Navigating the Waters of Online Health Information
Where do you go online for trusted health information? Do you restrict yourself to government agencies as the authorities on all things medical? Do you turn to the patient advocacy organizations? Do you trust everything you read in patient communities?
When I was a kid growing up (wow, that makes me sound old), there was no internet full of endless amounts of information. You had to go to the library if you wanted to thoroughly research a topic; and oftentimes, you needed to go to a several libraries to complete your work. You might even have your preference as to which library offered the best resources, which one was easiest to use, or which one made the process successful and rewarding.
With a grandmother who was a nurse, I had a curiosity about all things medical. It was not really a hypochondria, but an interest in how the body worked - or rather didn’t work sometimes. Fortunately for me, we had medical and health resources right at my fingertips at home found in two very large encyclopedic books. Each book was three to four inches thick and weighed several pounds. I took the books from the bookcase in our den often and read the material. For FUN.
Now, I read medical journal articles. I search for information regarding different treatment options currently available and those which may become available upon eventual approval by the FDA. I read blogs. I compare notes with other patients like myself, discussing various ways we cope with disease. I compare the information available from the many patient organizations focusing on MS. I share what I have experienced and what I learn along the way. I do all of this from the comfort of my own recliner.
I am a voracious consumer of digital health information online. No libraries needed.
Have you ever typed in “multiple sclerosis” into a Google search? I did today just out of curiosity and found that more than 30 million links or “hits” were offered. Theoretically 30 million resources of information which touch on MS in one way or another. Type in “multiple sclerosis symptoms” and get 11 million hits. “Multiple sclerosis treatment” returns 5 million hits.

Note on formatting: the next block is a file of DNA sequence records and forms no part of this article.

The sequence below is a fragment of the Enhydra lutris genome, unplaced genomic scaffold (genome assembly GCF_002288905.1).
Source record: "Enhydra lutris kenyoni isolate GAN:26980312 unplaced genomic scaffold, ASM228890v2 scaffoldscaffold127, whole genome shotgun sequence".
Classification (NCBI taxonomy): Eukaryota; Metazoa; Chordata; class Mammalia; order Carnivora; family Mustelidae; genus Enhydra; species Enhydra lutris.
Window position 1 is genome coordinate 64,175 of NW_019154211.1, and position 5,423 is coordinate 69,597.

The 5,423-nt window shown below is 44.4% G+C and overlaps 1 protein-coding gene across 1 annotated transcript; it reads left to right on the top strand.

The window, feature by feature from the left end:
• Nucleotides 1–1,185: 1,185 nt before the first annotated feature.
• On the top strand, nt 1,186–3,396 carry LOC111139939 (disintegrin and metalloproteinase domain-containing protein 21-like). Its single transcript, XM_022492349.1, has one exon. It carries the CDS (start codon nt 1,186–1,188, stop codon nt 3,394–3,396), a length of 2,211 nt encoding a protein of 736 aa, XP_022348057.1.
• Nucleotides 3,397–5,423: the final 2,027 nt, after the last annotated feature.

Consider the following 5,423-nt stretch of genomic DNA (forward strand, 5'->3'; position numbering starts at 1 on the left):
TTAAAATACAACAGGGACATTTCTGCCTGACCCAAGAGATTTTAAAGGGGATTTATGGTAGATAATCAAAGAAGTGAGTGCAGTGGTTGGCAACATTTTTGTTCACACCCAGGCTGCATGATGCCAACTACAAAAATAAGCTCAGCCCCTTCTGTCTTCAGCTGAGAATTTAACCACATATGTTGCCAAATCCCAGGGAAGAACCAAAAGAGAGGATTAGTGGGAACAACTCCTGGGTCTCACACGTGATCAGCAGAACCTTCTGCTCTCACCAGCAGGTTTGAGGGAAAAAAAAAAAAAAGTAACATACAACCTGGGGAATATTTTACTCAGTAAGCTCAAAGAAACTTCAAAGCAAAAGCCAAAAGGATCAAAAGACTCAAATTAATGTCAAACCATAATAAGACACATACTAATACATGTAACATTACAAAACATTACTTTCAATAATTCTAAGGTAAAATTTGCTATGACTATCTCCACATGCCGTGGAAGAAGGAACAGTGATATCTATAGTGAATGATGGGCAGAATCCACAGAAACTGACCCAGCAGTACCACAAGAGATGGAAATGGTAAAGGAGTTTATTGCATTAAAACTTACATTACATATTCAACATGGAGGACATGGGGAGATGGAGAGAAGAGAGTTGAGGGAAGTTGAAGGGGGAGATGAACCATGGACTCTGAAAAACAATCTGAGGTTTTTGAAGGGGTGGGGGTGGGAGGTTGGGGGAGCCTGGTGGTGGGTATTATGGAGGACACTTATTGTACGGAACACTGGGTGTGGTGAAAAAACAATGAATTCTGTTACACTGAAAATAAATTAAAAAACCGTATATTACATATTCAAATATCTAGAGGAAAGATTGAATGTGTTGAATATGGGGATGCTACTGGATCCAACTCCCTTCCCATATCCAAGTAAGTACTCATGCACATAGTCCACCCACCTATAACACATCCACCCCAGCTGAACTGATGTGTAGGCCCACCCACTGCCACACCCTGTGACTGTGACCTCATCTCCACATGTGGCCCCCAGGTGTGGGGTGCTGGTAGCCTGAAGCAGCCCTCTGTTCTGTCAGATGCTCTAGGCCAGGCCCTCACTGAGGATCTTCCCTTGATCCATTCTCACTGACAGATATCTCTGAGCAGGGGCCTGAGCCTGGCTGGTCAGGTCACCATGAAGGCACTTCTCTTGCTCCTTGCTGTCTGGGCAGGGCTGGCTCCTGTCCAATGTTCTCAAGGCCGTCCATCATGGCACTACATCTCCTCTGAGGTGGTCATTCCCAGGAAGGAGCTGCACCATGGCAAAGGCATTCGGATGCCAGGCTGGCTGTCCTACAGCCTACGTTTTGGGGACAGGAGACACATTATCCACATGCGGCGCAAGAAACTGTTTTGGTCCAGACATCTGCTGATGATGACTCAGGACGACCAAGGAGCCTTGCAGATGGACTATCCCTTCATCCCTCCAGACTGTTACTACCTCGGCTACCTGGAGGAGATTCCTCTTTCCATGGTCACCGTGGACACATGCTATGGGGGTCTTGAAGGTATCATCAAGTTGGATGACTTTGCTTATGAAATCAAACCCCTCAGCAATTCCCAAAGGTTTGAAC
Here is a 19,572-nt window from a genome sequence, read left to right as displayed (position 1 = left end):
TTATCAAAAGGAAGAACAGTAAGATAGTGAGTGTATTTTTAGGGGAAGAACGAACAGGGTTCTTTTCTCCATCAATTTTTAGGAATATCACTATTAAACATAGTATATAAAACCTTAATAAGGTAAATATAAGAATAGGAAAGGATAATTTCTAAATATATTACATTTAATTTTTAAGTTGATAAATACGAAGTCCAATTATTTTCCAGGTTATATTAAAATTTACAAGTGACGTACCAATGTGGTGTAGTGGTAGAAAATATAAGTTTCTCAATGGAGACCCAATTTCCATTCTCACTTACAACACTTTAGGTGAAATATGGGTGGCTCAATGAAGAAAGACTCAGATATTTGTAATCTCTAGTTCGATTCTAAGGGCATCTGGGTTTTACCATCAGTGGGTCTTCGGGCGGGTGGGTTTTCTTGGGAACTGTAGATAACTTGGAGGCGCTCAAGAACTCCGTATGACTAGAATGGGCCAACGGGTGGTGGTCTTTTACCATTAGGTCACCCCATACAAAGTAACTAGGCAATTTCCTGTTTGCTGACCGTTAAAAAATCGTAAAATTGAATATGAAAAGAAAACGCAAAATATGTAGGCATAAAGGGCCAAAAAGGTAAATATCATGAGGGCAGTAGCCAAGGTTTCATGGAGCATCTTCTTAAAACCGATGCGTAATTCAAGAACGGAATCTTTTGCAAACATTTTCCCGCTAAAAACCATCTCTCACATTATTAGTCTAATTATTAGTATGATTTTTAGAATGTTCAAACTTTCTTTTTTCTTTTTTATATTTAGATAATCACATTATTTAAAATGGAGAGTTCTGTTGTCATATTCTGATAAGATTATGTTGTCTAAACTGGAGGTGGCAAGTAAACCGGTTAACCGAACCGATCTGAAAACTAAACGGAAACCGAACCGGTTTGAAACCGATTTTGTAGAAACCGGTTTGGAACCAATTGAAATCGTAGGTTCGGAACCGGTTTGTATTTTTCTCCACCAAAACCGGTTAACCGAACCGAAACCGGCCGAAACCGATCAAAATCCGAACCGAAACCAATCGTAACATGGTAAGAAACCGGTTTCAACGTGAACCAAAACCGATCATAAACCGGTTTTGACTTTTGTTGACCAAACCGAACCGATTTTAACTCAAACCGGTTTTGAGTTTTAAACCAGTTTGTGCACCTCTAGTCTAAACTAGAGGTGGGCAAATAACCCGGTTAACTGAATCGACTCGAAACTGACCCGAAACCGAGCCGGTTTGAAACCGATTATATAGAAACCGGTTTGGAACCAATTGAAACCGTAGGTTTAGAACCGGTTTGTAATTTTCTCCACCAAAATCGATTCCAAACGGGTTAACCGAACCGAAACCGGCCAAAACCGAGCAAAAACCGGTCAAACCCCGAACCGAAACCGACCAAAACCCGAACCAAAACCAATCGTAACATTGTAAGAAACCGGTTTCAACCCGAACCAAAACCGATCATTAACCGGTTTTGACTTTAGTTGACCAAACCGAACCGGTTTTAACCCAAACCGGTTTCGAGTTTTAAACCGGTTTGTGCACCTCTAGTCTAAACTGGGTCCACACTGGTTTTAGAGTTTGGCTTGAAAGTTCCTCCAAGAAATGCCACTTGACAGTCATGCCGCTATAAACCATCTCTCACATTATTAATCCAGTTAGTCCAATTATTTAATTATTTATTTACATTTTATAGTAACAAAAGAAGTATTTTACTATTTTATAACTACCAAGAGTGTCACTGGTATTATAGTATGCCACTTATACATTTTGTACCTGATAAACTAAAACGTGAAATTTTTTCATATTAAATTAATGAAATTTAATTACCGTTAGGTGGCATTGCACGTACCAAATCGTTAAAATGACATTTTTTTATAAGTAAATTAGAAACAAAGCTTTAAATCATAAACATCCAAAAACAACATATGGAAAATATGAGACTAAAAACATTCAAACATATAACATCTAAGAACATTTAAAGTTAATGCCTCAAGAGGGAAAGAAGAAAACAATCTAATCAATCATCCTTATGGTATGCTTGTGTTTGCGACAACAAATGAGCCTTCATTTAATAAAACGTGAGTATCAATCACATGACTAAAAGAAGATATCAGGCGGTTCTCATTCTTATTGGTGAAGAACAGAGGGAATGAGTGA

How do you know where to turn when there are so many choices?
As a newly-diagnosed patient with MS, I turned to the National MS Society which provided me with some basic information. When I refer a new patient to specific material, it often comes from NMSS, from the MS Trust charity in the UK (whose clearly written material for patients and professionals I really enjoy), or from the Multiple Sclerosis International Federation. (In fact, I just got side-tracked for the past one and a half hours in reading material which was featured and linked on MSIF’s website.)
In the field of MS, my preferred government website is PubMed, however information can be hard to find and is scientific in nature. At PubMed, you will find abstracts to journal articles including results of every study funded by the National Institutes of Health (as well as studies funded by pharmaceutical companies and occasionally advocacy groups).
Of course, I peruse websites offered by the pharmaceutical companies who manufacture and promote products aimed at MS patients, knowing that their ultimate goal is to sell more product. But just because their goal is to sell product doesn’t mean that the information they offer is no good. In fact, it often is solid, basic information regarding the disease.
But would I visit their website if it didn’t have this basic information? Probably not. That would be like going to a library that didn’t have a set of encyclopedias at a minimum. No way. Would I visit a library which had information not available at other libraries? Yes, if that information were relevant to my needs. Absolutely, I would. This is where I expect pharmaceutical and device companies to excel in their online offerings. Companies should be the experts on their own products, and completed and ongoing research.
And in response to my fourth question above - Do you trust everything you read in patient communities? - my answer is a resounding NO! But that doesn’t mean that all information shared in patient communities is to be doubted. I have personally benefited from the stories and experience shared by my fellow MS bloggers.
One thing is vitally important, however, is that any information you seek should be verifiable. Look for references and links (I do!). Know that personal stories are just that, personal, while they may be perfectly valid. Know who is providing the information and what their ultimate goal might be.
To help digital consumers learn how to evaluate health information online, the National Library of Medicine has created Evaluating Internet Health Information: A Tutorial. I highly recommend that you take the tutorial and be more confident in your search for high quality health information in the digital world.
Read Digital Health Information in the Doctor's Office for an introduction to our ongoing discussion of digital health consumerism.